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Summary:

A wireless smart grid networking tech that is supposed to be able to reach many miles with little infrastructure and at a low price point, is ramping up funding. That would be startup On-Ramp Wireless, which has raised $11.5 million of a planned $15 million round.

On-RampWireless

Updated: A wireless smart grid networking technology that is supposed to be able to reach many miles with less infrastructure and at a lower price point than competitors, is ramping up funding. That would be startup On-Ramp Wireless, which according to a filing has raised $11.5 million of a planned almost $15 million round.

On-Ramp’s tech is intriguing from a technology perspective, and the company says it’s using wireless a version of WiFi combined with smart algorithms to be able to send a small stream of data signals over some 45-miles with lower power. The company’s software can interpret weak signals, which is why it can send the data so far and still keep the network running, and the company can even put the wireless tech underground to monitor power lines deep in the earth.

The technology — called Ultra-Link Processing — could be a good fit for smart grid devices that use 50 bits per second or less, which is far less data being used by broadband networks. On-Ramp CTO Ted Myers told MIT Tech Review this week, that its trial network in San Diego uses only 35 access points to connect with smart meters and other network devices over a 4,000 square mile area. In comparison, says Myers, PG&E is using over 1,000 access points over the same size space.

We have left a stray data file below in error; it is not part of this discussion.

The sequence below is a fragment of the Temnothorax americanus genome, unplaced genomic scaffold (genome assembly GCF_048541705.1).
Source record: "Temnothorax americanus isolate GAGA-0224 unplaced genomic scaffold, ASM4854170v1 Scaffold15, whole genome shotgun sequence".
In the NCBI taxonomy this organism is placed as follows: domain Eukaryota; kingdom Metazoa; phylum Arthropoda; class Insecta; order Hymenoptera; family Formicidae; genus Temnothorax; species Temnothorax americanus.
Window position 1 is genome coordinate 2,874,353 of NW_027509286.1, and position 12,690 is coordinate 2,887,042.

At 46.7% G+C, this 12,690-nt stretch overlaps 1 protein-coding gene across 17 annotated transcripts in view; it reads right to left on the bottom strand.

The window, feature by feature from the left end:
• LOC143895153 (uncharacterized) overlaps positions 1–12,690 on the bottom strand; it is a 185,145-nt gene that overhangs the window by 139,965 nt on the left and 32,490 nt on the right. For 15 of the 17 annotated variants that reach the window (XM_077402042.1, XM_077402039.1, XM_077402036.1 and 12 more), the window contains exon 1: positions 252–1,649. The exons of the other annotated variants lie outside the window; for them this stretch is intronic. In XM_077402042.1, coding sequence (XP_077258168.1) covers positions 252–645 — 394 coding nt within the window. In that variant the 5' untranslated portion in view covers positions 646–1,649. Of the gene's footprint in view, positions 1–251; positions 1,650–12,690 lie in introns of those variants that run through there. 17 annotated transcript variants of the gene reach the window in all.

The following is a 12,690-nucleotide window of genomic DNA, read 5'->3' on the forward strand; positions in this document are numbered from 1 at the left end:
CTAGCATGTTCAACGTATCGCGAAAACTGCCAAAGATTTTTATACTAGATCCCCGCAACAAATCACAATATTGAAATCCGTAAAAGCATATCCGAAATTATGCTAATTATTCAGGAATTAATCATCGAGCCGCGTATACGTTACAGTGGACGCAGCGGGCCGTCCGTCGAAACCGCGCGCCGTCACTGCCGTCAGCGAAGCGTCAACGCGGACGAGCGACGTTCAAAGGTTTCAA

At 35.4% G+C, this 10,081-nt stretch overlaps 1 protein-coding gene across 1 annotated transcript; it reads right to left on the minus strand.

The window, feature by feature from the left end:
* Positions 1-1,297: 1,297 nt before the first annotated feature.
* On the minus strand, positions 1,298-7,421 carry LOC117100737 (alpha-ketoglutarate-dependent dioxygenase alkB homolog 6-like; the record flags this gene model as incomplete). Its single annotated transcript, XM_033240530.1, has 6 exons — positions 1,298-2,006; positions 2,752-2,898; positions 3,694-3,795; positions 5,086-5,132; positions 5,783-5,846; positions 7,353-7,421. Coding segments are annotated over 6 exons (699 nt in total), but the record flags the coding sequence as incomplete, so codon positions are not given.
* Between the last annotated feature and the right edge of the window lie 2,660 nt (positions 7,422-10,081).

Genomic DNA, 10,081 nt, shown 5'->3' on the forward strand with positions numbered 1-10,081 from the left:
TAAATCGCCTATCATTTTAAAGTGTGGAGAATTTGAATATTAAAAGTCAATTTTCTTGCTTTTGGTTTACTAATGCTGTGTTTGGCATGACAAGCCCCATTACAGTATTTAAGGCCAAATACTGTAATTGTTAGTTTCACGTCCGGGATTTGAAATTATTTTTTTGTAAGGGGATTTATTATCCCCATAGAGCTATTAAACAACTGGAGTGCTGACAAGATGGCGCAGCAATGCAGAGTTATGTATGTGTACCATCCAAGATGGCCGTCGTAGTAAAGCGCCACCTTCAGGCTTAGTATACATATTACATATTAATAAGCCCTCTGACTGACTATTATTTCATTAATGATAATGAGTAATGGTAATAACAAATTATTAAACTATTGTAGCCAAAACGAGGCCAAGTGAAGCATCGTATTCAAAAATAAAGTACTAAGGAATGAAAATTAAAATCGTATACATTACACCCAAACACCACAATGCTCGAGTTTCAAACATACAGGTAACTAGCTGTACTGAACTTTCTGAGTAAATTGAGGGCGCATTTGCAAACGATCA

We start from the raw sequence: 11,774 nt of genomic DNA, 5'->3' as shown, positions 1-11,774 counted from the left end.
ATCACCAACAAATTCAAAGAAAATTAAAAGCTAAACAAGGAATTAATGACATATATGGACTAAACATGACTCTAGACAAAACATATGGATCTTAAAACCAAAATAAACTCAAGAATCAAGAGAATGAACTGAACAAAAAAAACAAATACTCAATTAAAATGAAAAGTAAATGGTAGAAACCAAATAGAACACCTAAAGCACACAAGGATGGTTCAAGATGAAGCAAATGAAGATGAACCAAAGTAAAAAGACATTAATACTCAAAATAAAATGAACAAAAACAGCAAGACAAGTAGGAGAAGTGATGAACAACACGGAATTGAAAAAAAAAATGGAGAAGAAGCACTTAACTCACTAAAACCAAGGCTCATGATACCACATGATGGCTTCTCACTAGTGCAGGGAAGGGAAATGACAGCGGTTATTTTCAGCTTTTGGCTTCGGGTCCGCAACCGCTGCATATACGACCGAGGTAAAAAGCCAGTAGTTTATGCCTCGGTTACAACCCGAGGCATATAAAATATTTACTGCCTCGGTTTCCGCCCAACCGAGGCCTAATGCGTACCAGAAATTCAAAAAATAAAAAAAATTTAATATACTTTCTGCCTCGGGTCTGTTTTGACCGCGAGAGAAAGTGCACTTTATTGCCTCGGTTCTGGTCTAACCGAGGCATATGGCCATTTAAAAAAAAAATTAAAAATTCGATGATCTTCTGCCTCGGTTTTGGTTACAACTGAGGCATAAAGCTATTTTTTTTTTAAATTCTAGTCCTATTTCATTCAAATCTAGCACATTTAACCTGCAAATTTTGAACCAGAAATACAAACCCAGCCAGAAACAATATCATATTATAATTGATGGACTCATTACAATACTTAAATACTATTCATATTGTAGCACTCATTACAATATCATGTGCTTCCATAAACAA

However, from a commercialization standpoint, On-Ramp is in a much earlier stage than some network players like Silver Spring Networks, SmartSynch, and Trilliant. These companies have raised far more money, and have commercial deployments. On-Ramp, on the other hand, is working on a Department of Energy-funded trial project with San Diego Gas & Electric to embed its tech on underground distribution circuits.

While last year I would have said I’m not sure if there’s room for more smart grid network infrastructure players, it seems like smart grid network installations in the U.S. have slowed down and startups offering lower cost networks options have emerged, like Power Tagging and On-Ramp.

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  1. WiFi? Looks like 802.15.4 according to their website. But their high link budget trickery is costing them data rate… It’s 1/4 as fast as ZigBee/15.4.

  2. Katie Fehrenbacher Wednesday, June 29, 2011

    @Fred, Yeah, you’re right. I updated the post.

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